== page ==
Review: Disney Dream

Professional Review for Disney Dream

PoolDisney Cruise Line’s newest ship, the Dream, launched in January 2011. It is about 50% larger than Disney’s other two ships, the Disney Magic and Disney Wonder. It is the first new Disney ship since the Wonder debuted in 1999.

The Dream embarked on its maiden voyage on 26 January 2011, from Port Canaveral to the Bahamas. It is sailing 3-, 4- and 5-night cruises to the Bahamas from Port Canaveral. Its sister ship, the Disney Fantasy, is under construction at Meyer Werft and is scheduled to set sail on its maiden voyage on 7 April 2012.

The linerlike vessel features two squat, black-topped red funnels. Art-deco stylings include a 1.5-deck-tall, 24-karat gold-plated Swarovski crystal chandelier centerpiece, hand-carved stone inlays, plaster friezes and hand-tufted carpets.

The Dream features about two dozen pieces of framed artwork placed throughout the ship’s 13 decks that will come to life when a passenger stands in front of the frame, some of which will include historic photographs of Walt Disney. The Enchanted Art feature also includes a detective game where clues are digitally hidden in some of the art.

Since the Dream is 40% bigger than the other two Disney ships, Disney’s creative team had a lot more space to use the plethora of Disney and Pixar characters at their disposal. There are obvious Disney touches such as the Disney show music piped into almost every space on the ship; the ubiquitous mouse ears on rugs, mugs and bedspreads; and Donald Duck shooting hoops with kids at the basketball court.

For dining, the Dream offers Disney Cruise Line’s first French eatery, an upscale restaurant called Remy. Arnaud Lallement, the French chef from l’Assiette Champenoise, a Michelin two-star restaurant just outside of Reims, France, collaborated with Scott Hunnel, executive chef of Victoria & Albert’s in Florida’s Walt Disney World Resort, to create Remy’s concept and menu.

Disney is calling the adults-only Remy its first premier dining option, but the eatery is still very much Disney. It is named for the star of Ratatouille, the movie Disney released in 2007 about a rat who dreams of becoming a chef. The dining room has a similar look to the one in the film’s restaurant. Remy carries a $75 cover charge, before wine. There is a separate price and menu for a private chef’s table for 16 in a separate room off Remy’s main dining room.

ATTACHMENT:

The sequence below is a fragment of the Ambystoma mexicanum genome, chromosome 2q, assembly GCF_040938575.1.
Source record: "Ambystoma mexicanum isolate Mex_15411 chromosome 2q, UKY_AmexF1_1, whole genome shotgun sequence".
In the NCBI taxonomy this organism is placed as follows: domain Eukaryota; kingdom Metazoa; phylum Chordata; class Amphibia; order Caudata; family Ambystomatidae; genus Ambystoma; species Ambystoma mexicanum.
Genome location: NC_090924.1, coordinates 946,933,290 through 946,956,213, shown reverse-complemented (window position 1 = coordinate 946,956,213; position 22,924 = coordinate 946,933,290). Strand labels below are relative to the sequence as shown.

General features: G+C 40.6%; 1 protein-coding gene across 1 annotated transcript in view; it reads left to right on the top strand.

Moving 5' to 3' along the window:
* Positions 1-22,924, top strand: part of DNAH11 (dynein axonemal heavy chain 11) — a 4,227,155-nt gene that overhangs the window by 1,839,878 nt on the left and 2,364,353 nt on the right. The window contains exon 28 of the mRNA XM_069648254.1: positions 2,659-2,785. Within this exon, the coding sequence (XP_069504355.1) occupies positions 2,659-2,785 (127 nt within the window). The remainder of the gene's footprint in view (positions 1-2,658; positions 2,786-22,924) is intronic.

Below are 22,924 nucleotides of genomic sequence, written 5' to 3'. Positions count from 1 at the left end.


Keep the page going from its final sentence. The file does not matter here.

Adjacent to the Atrium, the Royal Palace restaurant features “lazy susan” revolving-booth seating and opulent decor inspired by four Disney princesses: Cinderella, Snow White, Belle from Beauty and the Beast, and Aurora from Sleeping Beauty. SuiteCuisine furthers the theme with dishes such as king salmon and princess cakes.

The Dream’s Animators’ Palate restaurant seats about 700 passengers, up from the approximately 450-guest capacity on Disney’s other cruises. About 130 wall-mounted flat-screen monitors help transform the restaurant with a Finding Nemo-inspired undersea theme, and there is live dialogue between diners and an on-screen version of Crush, the surfer-turtle character from the movie. This place is fantastic for kids. Crush speaks at tables throughout the meal, even instructing them on the proper “lingo” of the turtle language, where apparently the word “dude” is used as much as possible.

Additionally, the ship’s Oceaneer Club and Lab children’s play areas have what Disney says is the first interactive, floor-based videogame on a cruise ship. The 250-sq-ft play-floors, which look like dance floors and enable players to control the action with their feet from the periphery, allow as many as 32 kids to play at once.

In the Enchanted Garden, which is fashioned after the gardens of Versailles, the setting gradually transforms from day to night and the offerings will be fresh, seasonal and organic.

The restaurant and play areas are some of the features Walt Disney Imagineering is developing for the 4,000-passenger Dream in an effort to broaden family activities.

The ship also features Nemo’s Reef water-play area and Goofy’s Sports Deck.